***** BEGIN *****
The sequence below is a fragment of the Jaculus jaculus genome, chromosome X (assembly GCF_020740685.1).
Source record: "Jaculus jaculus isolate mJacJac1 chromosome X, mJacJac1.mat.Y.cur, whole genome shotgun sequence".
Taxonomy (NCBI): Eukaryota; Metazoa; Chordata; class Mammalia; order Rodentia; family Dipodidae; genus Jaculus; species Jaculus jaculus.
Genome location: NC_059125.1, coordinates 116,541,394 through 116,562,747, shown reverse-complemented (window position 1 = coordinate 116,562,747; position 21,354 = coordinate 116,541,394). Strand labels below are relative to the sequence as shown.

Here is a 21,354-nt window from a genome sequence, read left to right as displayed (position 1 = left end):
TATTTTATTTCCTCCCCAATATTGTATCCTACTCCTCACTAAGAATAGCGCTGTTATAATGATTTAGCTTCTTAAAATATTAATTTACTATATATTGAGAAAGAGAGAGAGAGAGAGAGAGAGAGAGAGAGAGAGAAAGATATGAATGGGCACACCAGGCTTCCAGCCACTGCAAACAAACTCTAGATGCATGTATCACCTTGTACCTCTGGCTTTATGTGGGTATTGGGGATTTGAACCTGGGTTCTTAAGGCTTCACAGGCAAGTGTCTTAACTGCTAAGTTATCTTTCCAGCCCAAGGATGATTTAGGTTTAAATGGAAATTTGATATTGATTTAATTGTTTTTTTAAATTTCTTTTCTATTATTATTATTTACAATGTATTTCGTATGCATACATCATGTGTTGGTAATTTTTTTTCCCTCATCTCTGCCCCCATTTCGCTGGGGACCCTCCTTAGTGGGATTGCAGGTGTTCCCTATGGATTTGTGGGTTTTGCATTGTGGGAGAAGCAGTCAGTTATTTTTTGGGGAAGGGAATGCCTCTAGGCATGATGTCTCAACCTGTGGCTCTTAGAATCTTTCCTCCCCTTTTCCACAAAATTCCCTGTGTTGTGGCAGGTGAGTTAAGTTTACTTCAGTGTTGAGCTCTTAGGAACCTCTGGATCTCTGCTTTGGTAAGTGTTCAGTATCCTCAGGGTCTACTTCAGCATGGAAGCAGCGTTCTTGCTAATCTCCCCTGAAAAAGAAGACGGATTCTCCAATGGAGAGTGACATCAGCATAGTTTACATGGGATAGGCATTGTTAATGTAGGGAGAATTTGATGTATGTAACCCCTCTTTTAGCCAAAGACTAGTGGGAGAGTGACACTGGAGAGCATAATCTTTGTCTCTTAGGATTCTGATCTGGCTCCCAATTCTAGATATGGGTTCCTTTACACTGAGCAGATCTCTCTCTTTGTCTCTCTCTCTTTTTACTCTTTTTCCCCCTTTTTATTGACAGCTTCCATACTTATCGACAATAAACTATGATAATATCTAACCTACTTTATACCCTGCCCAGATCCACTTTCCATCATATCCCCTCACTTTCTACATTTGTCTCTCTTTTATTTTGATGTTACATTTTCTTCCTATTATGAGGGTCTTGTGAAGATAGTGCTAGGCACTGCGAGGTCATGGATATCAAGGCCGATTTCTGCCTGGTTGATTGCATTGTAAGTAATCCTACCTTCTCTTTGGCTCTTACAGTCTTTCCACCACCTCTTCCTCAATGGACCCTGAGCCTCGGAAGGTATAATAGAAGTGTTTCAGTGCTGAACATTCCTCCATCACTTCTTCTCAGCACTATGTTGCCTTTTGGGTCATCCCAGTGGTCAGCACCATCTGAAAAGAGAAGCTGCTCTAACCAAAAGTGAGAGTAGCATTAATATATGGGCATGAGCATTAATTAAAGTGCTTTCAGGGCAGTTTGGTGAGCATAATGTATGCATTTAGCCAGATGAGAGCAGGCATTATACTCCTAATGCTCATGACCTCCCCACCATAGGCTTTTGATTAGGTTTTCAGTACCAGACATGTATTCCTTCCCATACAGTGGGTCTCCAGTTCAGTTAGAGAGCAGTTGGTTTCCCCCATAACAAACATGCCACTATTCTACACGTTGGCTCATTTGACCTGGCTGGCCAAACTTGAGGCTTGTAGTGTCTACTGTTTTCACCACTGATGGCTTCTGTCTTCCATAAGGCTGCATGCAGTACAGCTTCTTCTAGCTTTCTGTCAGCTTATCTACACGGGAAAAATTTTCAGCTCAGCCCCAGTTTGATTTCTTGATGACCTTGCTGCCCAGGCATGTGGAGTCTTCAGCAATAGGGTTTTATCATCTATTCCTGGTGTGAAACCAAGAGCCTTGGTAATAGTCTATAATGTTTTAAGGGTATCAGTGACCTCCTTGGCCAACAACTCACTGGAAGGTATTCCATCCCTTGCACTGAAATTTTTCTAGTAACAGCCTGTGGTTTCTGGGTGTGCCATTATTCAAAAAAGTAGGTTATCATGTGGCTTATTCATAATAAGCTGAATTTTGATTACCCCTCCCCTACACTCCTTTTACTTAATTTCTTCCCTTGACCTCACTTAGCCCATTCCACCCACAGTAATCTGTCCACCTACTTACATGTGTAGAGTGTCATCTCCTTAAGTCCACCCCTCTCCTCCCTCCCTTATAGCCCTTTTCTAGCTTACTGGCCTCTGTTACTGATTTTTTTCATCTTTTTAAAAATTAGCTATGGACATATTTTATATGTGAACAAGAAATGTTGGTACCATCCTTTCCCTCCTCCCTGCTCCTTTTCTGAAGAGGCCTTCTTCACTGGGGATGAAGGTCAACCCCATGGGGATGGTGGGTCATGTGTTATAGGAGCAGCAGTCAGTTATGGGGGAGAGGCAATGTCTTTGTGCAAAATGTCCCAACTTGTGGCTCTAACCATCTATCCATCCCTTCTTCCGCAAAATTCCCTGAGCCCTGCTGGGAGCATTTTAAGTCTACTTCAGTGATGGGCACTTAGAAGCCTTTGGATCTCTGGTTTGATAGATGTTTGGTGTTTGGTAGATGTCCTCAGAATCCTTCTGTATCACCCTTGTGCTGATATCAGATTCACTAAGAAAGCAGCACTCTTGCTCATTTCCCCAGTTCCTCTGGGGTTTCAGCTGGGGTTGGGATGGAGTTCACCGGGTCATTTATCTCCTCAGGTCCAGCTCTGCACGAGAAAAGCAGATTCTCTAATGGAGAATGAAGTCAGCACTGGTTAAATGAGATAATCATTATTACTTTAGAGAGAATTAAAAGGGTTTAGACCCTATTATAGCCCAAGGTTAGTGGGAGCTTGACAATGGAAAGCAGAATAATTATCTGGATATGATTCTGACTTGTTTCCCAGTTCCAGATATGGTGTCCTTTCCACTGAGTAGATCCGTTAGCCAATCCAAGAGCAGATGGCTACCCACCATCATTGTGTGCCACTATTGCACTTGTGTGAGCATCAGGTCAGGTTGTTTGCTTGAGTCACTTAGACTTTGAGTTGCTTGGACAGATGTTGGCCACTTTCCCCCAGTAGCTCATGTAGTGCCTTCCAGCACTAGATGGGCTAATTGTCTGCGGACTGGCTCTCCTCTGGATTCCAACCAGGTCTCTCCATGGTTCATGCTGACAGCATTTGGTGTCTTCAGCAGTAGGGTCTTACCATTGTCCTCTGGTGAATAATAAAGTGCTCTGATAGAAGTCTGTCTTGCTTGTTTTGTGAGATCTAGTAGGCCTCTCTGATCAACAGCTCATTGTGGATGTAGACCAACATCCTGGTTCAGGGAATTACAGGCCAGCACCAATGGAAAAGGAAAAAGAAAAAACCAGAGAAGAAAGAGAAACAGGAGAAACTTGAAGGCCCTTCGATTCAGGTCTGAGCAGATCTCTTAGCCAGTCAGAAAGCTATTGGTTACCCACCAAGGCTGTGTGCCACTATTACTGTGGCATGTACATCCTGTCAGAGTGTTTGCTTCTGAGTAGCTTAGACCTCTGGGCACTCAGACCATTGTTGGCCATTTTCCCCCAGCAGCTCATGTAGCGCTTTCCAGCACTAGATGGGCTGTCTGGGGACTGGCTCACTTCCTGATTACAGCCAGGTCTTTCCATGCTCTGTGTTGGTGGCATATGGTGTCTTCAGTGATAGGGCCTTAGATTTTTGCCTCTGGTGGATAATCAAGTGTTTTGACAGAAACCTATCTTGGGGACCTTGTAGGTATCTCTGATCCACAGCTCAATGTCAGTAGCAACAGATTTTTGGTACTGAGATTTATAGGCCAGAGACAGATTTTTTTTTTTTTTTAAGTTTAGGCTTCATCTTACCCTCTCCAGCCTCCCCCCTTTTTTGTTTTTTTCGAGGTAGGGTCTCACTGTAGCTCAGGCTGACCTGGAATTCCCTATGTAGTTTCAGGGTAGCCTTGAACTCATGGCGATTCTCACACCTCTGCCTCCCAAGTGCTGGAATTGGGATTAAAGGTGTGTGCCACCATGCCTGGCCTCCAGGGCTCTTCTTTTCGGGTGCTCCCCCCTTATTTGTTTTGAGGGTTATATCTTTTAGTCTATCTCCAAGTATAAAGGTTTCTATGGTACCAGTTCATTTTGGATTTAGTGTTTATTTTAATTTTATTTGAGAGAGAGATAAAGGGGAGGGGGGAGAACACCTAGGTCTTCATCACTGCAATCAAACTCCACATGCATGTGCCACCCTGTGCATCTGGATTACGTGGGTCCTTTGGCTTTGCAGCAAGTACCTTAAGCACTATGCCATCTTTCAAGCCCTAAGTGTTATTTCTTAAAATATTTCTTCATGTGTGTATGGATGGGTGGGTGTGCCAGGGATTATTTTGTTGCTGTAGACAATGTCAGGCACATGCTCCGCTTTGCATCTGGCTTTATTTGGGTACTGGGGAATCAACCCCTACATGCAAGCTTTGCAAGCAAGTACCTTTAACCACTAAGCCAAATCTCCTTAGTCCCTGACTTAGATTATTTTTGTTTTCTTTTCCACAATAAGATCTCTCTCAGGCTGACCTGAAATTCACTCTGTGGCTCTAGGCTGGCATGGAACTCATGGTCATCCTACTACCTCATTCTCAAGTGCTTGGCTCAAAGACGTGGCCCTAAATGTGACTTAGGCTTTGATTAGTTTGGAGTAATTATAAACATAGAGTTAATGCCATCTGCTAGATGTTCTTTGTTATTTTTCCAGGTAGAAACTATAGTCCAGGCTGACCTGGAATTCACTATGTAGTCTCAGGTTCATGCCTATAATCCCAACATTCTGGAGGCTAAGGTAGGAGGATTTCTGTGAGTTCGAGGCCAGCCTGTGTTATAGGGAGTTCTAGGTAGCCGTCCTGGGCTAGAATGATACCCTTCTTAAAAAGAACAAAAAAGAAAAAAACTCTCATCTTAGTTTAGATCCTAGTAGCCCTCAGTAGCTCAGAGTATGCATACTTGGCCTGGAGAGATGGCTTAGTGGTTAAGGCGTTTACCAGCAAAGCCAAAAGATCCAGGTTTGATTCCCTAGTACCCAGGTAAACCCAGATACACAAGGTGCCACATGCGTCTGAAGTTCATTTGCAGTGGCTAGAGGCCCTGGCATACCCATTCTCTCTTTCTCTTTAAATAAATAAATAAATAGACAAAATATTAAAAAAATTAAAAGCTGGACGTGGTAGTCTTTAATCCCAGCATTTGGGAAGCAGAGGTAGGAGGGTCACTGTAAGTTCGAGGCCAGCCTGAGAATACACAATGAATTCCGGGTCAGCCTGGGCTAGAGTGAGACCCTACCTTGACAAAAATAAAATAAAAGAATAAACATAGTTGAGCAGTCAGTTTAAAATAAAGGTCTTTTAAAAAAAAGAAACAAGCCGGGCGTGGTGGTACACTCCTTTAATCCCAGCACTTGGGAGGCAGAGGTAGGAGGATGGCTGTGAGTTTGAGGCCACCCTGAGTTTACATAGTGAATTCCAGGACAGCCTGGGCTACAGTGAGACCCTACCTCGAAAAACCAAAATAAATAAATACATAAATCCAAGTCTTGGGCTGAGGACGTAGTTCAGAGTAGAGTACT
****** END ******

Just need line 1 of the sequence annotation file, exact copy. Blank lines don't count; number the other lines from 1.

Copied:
The sequence below is a fragment of the Jaculus jaculus genome, chromosome X (assembly GCF_020740685.1).